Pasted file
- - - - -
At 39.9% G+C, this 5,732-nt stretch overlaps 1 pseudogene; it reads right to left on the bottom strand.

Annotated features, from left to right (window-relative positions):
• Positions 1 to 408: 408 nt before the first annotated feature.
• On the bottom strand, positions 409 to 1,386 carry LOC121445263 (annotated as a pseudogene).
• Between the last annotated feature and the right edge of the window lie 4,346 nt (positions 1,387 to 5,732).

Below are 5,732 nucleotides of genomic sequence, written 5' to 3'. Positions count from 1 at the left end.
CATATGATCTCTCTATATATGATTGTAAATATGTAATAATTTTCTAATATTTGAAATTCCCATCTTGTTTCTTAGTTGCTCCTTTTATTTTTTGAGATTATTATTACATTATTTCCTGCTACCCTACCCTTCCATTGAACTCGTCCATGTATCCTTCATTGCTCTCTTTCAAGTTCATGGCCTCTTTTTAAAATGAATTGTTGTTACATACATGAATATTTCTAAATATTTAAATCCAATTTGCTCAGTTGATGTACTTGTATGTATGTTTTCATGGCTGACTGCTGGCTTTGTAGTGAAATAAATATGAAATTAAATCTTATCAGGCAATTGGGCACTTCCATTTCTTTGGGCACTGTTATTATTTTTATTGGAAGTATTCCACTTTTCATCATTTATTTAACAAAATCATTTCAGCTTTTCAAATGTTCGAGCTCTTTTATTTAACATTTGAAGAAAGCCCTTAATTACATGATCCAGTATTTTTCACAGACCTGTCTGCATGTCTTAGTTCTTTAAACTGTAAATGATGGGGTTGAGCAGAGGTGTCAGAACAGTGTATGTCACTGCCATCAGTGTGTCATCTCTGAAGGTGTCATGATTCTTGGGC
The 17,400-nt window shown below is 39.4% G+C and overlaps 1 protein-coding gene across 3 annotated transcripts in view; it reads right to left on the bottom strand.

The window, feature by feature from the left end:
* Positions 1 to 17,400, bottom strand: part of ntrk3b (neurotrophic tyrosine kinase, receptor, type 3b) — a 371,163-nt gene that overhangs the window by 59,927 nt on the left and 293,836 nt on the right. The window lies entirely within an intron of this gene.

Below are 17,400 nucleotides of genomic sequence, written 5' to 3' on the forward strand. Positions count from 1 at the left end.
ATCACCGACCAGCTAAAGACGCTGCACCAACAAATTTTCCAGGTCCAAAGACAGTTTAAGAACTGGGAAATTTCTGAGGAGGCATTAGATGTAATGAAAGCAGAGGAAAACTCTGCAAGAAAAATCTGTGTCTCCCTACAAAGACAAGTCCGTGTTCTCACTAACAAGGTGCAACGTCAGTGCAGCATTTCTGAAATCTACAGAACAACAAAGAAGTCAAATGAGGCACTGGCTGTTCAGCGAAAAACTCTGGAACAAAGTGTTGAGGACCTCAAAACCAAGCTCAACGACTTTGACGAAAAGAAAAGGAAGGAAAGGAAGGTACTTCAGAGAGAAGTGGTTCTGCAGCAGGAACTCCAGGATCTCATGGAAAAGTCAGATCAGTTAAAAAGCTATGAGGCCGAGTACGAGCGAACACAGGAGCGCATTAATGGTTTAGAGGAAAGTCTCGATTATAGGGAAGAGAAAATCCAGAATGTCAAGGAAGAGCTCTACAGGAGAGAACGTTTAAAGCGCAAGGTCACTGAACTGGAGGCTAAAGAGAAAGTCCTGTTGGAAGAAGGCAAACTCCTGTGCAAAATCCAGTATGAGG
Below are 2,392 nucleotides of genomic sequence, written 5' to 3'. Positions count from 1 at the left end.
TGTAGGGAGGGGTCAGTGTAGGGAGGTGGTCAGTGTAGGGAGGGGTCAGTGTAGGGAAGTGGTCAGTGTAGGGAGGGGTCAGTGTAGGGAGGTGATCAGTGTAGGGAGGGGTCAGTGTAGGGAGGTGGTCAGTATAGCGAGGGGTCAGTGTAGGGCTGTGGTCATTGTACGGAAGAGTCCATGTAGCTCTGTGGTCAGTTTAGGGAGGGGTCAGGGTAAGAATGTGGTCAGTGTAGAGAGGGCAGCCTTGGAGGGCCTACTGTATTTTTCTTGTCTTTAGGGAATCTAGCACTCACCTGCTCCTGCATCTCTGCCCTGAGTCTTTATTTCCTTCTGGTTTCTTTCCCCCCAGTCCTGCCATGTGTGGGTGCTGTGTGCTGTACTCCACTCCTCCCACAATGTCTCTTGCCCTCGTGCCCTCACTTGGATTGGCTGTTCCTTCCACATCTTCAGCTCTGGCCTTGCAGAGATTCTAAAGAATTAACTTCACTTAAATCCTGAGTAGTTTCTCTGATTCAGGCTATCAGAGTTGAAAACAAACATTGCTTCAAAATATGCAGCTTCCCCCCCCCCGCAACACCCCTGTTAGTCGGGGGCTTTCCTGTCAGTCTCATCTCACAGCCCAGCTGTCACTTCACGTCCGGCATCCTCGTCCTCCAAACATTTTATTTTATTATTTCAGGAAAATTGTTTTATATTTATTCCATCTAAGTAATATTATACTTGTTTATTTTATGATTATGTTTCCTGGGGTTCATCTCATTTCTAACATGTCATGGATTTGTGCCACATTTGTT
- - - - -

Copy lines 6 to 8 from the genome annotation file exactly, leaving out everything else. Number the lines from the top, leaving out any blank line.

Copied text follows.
Below are 5,732 nucleotides of genomic sequence, written 5' to 3'. Positions count from 1 at the left end.
CATATGATCTCTCTATATATGATTGTAAATATGTAATAATTTTCTAATATTTGAAATTCCCATCTTGTTTCTTAGTTGCTCCTTTTATTTTTTGAGATTATTATTACATTATTTCCTGCTACCCTACCCTTCCATTGAACTCGTCCATGTATCCTTCATTGCTCTCTTTCAAGTTCATGGCCTCTTTTTAAAATGAATTGTTGTTACATACATGAATATTTCTAAATATTTAAATCCAATTTGCTCAGTTGATGTACTTGTATGTATGTTTTCATGGCTGACTGCTGGCTTTGTAGTGAAATAAATATGAAATTAAATCTTATCAGGCAATTGGGCACTTCCATTTCTTTGGGCACTGTTATTATTTTTATTGGAAGTATTCCACTTTTCATCATTTATTTAACAAAATCATTTCAGCTTTTCAAATGTTCGAGCTCTTTTATTTAACATTTGAAGAAAGCCCTTAATTACATGATCCAGTATTTTTCACAGACCTGTCTGCATGTCTTAGTTCTTTAAACTGTAAATGATGGGGTTGAGCAGAGGTGTCAGAACAGTGTATGTCACTGCCATCAGTGTGTCATCTCTGAAGGTGTCATGATTCTTGGGC
The 17,400-nt window shown below is 39.4% G+C and overlaps 1 protein-coding gene across 3 annotated transcripts in view; it reads right to left on the bottom strand.